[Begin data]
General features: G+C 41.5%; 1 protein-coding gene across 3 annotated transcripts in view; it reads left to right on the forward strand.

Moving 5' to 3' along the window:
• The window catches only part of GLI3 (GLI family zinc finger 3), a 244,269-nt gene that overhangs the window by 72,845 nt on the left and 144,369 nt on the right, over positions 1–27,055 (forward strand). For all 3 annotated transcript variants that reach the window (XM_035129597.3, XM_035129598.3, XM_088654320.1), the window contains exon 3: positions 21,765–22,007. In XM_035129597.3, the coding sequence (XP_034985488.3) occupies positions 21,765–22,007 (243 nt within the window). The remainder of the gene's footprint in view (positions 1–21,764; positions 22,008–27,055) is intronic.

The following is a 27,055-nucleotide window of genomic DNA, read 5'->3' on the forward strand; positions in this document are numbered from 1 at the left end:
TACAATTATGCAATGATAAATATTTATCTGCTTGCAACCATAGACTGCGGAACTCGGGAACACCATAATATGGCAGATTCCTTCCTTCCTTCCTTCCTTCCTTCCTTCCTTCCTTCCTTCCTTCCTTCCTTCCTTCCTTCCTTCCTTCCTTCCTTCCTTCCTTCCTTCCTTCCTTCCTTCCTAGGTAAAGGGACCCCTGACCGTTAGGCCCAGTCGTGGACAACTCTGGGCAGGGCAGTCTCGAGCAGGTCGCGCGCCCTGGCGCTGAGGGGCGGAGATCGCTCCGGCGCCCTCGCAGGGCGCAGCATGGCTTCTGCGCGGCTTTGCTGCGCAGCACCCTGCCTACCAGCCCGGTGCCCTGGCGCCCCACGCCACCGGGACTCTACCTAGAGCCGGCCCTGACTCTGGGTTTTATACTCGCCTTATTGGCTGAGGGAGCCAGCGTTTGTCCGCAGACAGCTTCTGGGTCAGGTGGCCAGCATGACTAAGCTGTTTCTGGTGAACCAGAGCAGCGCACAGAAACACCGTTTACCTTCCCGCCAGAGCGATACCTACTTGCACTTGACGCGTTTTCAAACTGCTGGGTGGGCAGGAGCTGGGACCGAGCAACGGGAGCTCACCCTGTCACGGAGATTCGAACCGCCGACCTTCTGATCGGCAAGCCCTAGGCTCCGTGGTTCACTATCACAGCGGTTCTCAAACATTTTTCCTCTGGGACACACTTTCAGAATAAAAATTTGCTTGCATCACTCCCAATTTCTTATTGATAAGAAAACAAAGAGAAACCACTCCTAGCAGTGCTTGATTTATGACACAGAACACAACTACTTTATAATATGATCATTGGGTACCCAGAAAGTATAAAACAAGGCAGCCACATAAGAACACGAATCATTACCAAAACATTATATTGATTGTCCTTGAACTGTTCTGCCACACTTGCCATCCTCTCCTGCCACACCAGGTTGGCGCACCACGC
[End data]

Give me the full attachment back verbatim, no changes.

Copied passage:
General features: G+C 41.5%; 1 protein-coding gene across 3 annotated transcripts in view; it reads left to right on the forward strand.

Moving 5' to 3' along the window:
• The window catches only part of GLI3 (GLI family zinc finger 3), a 244,269-nt gene that overhangs the window by 72,845 nt on the left and 144,369 nt on the right, over positions 1–27,055 (forward strand). For all 3 annotated transcript variants that reach the window (XM_035129597.3, XM_035129598.3, XM_088654320.1), the window contains exon 3: positions 21,765–22,007. In XM_035129597.3, the coding sequence (XP_034985488.3) occupies positions 21,765–22,007 (243 nt within the window). The remainder of the gene's footprint in view (positions 1–21,764; positions 22,008–27,055) is intronic.

The following is a 27,055-nucleotide window of genomic DNA, read 5'->3' on the forward strand; positions in this document are numbered from 1 at the left end:
TACAATTATGCAATGATAAATATTTATCTGCTTGCAACCATAGACTGCGGAACTCGGGAACACCATAATATGGCAGATTCCTTCCTTCCTTCCTTCCTTCCTTCCTTCCTTCCTTCCTTCCTTCCTTCCTTCCTTCCTTCCTTCCTTCCTTCCTTCCTTCCTTCCTTCCTTCCTTCCTTCCTAGGTAAAGGGACCCCTGACCGTTAGGCCCAGTCGTGGACAACTCTGGGCAGGGCAGTCTCGAGCAGGTCGCGCGCCCTGGCGCTGAGGGGCGGAGATCGCTCCGGCGCCCTCGCAGGGCGCAGCATGGCTTCTGCGCGGCTTTGCTGCGCAGCACCCTGCCTACCAGCCCGGTGCCCTGGCGCCCCACGCCACCGGGACTCTACCTAGAGCCGGCCCTGACTCTGGGTTTTATACTCGCCTTATTGGCTGAGGGAGCCAGCGTTTGTCCGCAGACAGCTTCTGGGTCAGGTGGCCAGCATGACTAAGCTGTTTCTGGTGAACCAGAGCAGCGCACAGAAACACCGTTTACCTTCCCGCCAGAGCGATACCTACTTGCACTTGACGCGTTTTCAAACTGCTGGGTGGGCAGGAGCTGGGACCGAGCAACGGGAGCTCACCCTGTCACGGAGATTCGAACCGCCGACCTTCTGATCGGCAAGCCCTAGGCTCCGTGGTTCACTATCACAGCGGTTCTCAAACATTTTTCCTCTGGGACACACTTTCAGAATAAAAATTTGCTTGCATCACTCCCAATTTCTTATTGATAAGAAAACAAAGAGAAACCACTCCTAGCAGTGCTTGATTTATGACACAGAACACAACTACTTTATAATATGATCATTGGGTACCCAGAAAGTATAAAACAAGGCAGCCACATAAGAACACGAATCATTACCAAAACATTATATTGATTGTCCTTGAACTGTTCTGCCACACTTGCCATCCTCTCCTGCCACACCAGGTTGGCGCACCACGC